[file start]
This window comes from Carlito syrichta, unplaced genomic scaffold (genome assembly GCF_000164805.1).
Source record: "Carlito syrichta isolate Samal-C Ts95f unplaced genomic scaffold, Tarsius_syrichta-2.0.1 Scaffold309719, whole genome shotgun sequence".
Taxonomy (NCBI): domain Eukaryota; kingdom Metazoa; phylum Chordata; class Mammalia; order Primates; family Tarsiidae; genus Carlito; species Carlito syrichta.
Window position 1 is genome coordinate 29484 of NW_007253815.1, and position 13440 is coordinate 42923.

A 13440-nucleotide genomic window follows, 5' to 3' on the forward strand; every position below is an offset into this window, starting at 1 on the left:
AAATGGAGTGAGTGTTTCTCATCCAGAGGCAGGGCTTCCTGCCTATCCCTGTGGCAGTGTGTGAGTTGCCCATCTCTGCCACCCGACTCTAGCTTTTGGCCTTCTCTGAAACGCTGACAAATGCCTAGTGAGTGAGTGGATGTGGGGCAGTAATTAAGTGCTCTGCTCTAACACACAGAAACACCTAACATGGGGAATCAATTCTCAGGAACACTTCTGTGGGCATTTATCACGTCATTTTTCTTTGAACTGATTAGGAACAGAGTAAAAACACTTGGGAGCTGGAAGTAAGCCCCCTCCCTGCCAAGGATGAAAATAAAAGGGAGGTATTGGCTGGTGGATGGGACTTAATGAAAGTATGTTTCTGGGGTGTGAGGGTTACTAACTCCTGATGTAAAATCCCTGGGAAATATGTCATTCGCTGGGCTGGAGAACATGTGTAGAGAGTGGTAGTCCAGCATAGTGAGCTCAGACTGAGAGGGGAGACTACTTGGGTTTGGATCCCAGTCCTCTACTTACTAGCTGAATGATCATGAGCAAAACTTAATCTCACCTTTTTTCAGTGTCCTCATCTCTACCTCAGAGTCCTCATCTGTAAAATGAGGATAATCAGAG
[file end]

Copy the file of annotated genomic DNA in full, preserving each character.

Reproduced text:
This window comes from Carlito syrichta, unplaced genomic scaffold (genome assembly GCF_000164805.1).
Source record: "Carlito syrichta isolate Samal-C Ts95f unplaced genomic scaffold, Tarsius_syrichta-2.0.1 Scaffold309719, whole genome shotgun sequence".
Taxonomy (NCBI): domain Eukaryota; kingdom Metazoa; phylum Chordata; class Mammalia; order Primates; family Tarsiidae; genus Carlito; species Carlito syrichta.
Window position 1 is genome coordinate 29484 of NW_007253815.1, and position 13440 is coordinate 42923.

A 13440-nucleotide genomic window follows, 5' to 3' on the forward strand; every position below is an offset into this window, starting at 1 on the left:
AAATGGAGTGAGTGTTTCTCATCCAGAGGCAGGGCTTCCTGCCTATCCCTGTGGCAGTGTGTGAGTTGCCCATCTCTGCCACCCGACTCTAGCTTTTGGCCTTCTCTGAAACGCTGACAAATGCCTAGTGAGTGAGTGGATGTGGGGCAGTAATTAAGTGCTCTGCTCTAACACACAGAAACACCTAACATGGGGAATCAATTCTCAGGAACACTTCTGTGGGCATTTATCACGTCATTTTTCTTTGAACTGATTAGGAACAGAGTAAAAACACTTGGGAGCTGGAAGTAAGCCCCCTCCCTGCCAAGGATGAAAATAAAAGGGAGGTATTGGCTGGTGGATGGGACTTAATGAAAGTATGTTTCTGGGGTGTGAGGGTTACTAACTCCTGATGTAAAATCCCTGGGAAATATGTCATTCGCTGGGCTGGAGAACATGTGTAGAGAGTGGTAGTCCAGCATAGTGAGCTCAGACTGAGAGGGGAGACTACTTGGGTTTGGATCCCAGTCCTCTACTTACTAGCTGAATGATCATGAGCAAAACTTAATCTCACCTTTTTTCAGTGTCCTCATCTCTACCTCAGAGTCCTCATCTGTAAAATGAGGATAATCAGAG